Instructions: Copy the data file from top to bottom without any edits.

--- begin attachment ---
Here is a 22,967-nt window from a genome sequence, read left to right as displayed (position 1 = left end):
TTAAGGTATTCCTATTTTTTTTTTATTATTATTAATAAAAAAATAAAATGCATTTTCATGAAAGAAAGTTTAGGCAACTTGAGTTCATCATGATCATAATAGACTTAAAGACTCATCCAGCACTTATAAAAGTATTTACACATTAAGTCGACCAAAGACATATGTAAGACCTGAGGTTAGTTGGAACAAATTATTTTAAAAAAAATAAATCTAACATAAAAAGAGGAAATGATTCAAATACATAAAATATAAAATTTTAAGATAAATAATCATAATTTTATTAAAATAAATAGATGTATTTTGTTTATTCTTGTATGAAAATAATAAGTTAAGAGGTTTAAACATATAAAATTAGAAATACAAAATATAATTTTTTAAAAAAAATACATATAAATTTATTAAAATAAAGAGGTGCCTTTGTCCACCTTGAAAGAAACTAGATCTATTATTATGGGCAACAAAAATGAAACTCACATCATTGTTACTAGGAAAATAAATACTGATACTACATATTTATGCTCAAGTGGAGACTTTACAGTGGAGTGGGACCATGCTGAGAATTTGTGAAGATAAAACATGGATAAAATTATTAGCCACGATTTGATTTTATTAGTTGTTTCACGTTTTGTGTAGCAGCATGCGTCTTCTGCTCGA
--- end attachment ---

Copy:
Here is a 22,967-nt window from a genome sequence, read left to right as displayed (position 1 = left end):
TTAAGGTATTCCTATTTTTTTTTTATTATTATTAATAAAAAAATAAAATGCATTTTCATGAAAGAAAGTTTAGGCAACTTGAGTTCATCATGATCATAATAGACTTAAAGACTCATCCAGCACTTATAAAAGTATTTACACATTAAGTCGACCAAAGACATATGTAAGACCTGAGGTTAGTTGGAACAAATTATTTTAAAAAAAATAAATCTAACATAAAAAGAGGAAATGATTCAAATACATAAAATATAAAATTTTAAGATAAATAATCATAATTTTATTAAAATAAATAGATGTATTTTGTTTATTCTTGTATGAAAATAATAAGTTAAGAGGTTTAAACATATAAAATTAGAAATACAAAATATAATTTTTTAAAAAAAATACATATAAATTTATTAAAATAAAGAGGTGCCTTTGTCCACCTTGAAAGAAACTAGATCTATTATTATGGGCAACAAAAATGAAACTCACATCATTGTTACTAGGAAAATAAATACTGATACTACATATTTATGCTCAAGTGGAGACTTTACAGTGGAGTGGGACCATGCTGAGAATTTGTGAAGATAAAACATGGATAAAATTATTAGCCACGATTTGATTTTATTAGTTGTTTCACGTTTTGTGTAGCAGCATGCGTCTTCTGCTCGA